More than 25 married Missouri National Guard couples took part in the Army's Strong Bonds marriage retreat held Friday through Sunday at Tan-Tar-A Resort in Osage Beach.
The retreat gave Guard members and their spouses the chance to learn communication techniques, discover how to show love and discuss expectations for love within the marriage.
"What I hope attendees will come away with is awareness for when they have difficulty communicating in their marriages, what might be behind that," said Chaplain Capt. Christopher Bryan, the Strong Bonds presenter. "And, we try to give them one tool they can go to consistently when they have problems."
Spc. Dusky Graham, a traditional small-arms repair technician at the combined support maintenance shop, attended the Strong Bonds event. He and his wife live in Russellville and have two children.
"A good marriage is always learning," said Graham. "It changes and you have to do it together."
Graham and his wife, Shana, joked about the "speaker-listener" session that taught participants how to solve conflict. During that portion of the retreat, the "listeners" were taught to listen to the spouse's concerns and paraphrase those concerns back to the "speaker." When the "speaker" is done communicating the point of his or her concerns, that individual passes a magnetic description of the "speaker-listener" method to the original "listener," so the roles are reversed.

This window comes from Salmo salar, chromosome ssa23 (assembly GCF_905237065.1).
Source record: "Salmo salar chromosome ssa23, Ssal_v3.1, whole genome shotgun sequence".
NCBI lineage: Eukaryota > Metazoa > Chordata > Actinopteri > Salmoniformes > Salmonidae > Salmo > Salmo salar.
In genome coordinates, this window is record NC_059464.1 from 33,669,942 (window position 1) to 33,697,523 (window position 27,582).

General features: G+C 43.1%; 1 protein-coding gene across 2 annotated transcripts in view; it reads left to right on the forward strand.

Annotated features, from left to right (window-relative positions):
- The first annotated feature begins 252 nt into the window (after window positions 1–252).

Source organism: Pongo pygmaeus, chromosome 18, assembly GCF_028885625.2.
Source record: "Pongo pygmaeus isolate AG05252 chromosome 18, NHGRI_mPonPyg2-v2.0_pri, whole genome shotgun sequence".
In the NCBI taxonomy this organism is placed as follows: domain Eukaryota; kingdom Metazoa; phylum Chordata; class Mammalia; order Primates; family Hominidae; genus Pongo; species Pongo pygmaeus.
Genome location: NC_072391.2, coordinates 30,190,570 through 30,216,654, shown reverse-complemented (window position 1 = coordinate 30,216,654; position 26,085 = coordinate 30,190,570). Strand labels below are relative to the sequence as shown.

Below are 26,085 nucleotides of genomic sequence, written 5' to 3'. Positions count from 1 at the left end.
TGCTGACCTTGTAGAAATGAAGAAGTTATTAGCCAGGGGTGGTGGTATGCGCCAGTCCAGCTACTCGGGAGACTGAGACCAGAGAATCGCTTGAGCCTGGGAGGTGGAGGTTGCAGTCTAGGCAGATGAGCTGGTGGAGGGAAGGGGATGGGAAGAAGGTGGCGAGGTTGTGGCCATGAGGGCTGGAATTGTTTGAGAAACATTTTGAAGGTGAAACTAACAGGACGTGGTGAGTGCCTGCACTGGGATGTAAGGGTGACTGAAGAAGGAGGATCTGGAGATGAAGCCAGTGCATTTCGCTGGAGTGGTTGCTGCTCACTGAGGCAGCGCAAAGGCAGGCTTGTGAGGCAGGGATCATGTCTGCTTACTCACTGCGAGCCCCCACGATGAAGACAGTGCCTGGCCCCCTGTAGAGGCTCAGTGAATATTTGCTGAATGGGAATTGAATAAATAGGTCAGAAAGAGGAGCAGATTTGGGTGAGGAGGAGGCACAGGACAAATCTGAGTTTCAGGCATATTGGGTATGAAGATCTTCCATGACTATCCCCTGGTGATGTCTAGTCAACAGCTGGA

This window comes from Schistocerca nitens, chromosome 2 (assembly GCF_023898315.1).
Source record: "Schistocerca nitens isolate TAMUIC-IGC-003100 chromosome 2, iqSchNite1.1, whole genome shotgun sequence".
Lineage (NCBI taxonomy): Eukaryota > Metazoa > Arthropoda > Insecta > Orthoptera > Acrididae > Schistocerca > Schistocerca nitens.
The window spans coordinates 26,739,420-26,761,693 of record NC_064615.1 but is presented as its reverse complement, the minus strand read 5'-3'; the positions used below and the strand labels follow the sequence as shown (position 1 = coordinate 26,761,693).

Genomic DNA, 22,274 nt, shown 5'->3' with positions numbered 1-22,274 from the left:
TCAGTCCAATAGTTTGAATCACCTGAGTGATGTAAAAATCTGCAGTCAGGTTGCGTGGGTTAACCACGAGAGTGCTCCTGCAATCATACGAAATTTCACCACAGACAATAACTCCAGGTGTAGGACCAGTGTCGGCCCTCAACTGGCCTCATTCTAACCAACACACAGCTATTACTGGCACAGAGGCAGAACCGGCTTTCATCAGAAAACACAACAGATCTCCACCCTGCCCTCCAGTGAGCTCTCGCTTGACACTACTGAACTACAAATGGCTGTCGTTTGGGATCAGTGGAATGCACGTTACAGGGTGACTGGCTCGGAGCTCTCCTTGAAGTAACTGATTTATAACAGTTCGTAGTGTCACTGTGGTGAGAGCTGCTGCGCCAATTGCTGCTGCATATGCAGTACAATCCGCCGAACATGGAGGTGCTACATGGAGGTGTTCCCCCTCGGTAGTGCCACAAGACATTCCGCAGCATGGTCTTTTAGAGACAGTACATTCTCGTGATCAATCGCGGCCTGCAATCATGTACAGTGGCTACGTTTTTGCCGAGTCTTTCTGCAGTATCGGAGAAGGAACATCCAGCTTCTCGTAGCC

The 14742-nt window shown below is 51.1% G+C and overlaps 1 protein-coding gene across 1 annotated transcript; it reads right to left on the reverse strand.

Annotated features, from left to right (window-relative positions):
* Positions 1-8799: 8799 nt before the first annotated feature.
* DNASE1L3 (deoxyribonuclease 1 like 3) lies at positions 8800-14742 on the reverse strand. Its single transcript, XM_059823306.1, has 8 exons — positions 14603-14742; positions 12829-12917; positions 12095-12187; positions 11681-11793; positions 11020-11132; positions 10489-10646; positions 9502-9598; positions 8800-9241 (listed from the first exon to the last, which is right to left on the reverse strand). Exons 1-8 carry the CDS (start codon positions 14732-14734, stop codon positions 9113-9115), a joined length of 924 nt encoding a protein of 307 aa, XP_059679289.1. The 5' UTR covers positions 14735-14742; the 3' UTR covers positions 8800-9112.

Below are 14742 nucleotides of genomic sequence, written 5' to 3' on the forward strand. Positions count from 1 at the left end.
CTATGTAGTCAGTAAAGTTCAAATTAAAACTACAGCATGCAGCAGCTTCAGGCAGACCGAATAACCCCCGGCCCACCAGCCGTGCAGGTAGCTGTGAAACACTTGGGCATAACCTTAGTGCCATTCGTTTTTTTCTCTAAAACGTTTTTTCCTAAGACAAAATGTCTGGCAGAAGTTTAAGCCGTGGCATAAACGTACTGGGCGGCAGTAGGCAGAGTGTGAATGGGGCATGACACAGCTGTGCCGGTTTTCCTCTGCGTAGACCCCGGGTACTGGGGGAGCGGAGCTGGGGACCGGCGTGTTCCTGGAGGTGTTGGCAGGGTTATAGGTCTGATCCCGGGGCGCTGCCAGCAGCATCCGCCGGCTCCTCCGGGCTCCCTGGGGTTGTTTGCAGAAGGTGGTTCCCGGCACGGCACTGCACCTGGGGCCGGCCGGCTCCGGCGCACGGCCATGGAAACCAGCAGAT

"When we get home, this is going on the fridge," said Shana Graham. "Paraphrasing was one of the things we'll take away from this weekend. Learning how not to assume, but clarifying without making your own assumptions is good for anybody."
The Grahams admitted they tried attending last year, but were unable. They attended the event this year with friends Sgt. Erik Brodin and his wife, Jeannie.
"We had a real great time the first time we were here," said Jeannie Brodin. "Not only were we able to get away from the everyday, but we were able to take home with us a skill we can use to try and keep our marriage on the upside and help work through our problems."
Sgt. Brodin, who is a full-time small-arms repair technician at the CSMS building in Jefferson City, said even though they had attended a Strong Bonds retreat before, he and his wife were able to get more out of this event.
"You can catch something you didn't catch the first time," said Sgt. Brodin. "I'm better now at paraphrasing than I was last time. And, with different leaders, you got a different person's perspective."
The Brodins and Grahams were two of 25 couples that made the event a full-booking, said Kay Calton from the Family and Warrior Support office.
The Strong Bonds program is open to all Army Soldiers in the active, reserve or Guard components. FWS will host another married couples' event in April, and a singles event in June, which will focus on skills for building a relationship, managing expectations and making healthy choices to find the right partner. All costs are covered for the soldier and spouse. Childcare is also provided.
No matter what kind of marriage a Guardsman may be in, Bryan, who is with the 1-129th Field Artillery Regiment in Maryville, says a Strong Bonds retreat will benefit any attendee.
"We get couples of all types," said Bryan. "The type we see most frequently is the couple who has been married more than five years, has run into challenges in life, and is looking for fresh ideas to renew their marriage. This is an opportunity to give everyone the opportunity to build strength in their own marriage."
Couples wishing to attend the April event and singles wishing to attend the June event should contact the Family and Warrior Support office in Jefferson City at (573) 638-9500, ext. 7681.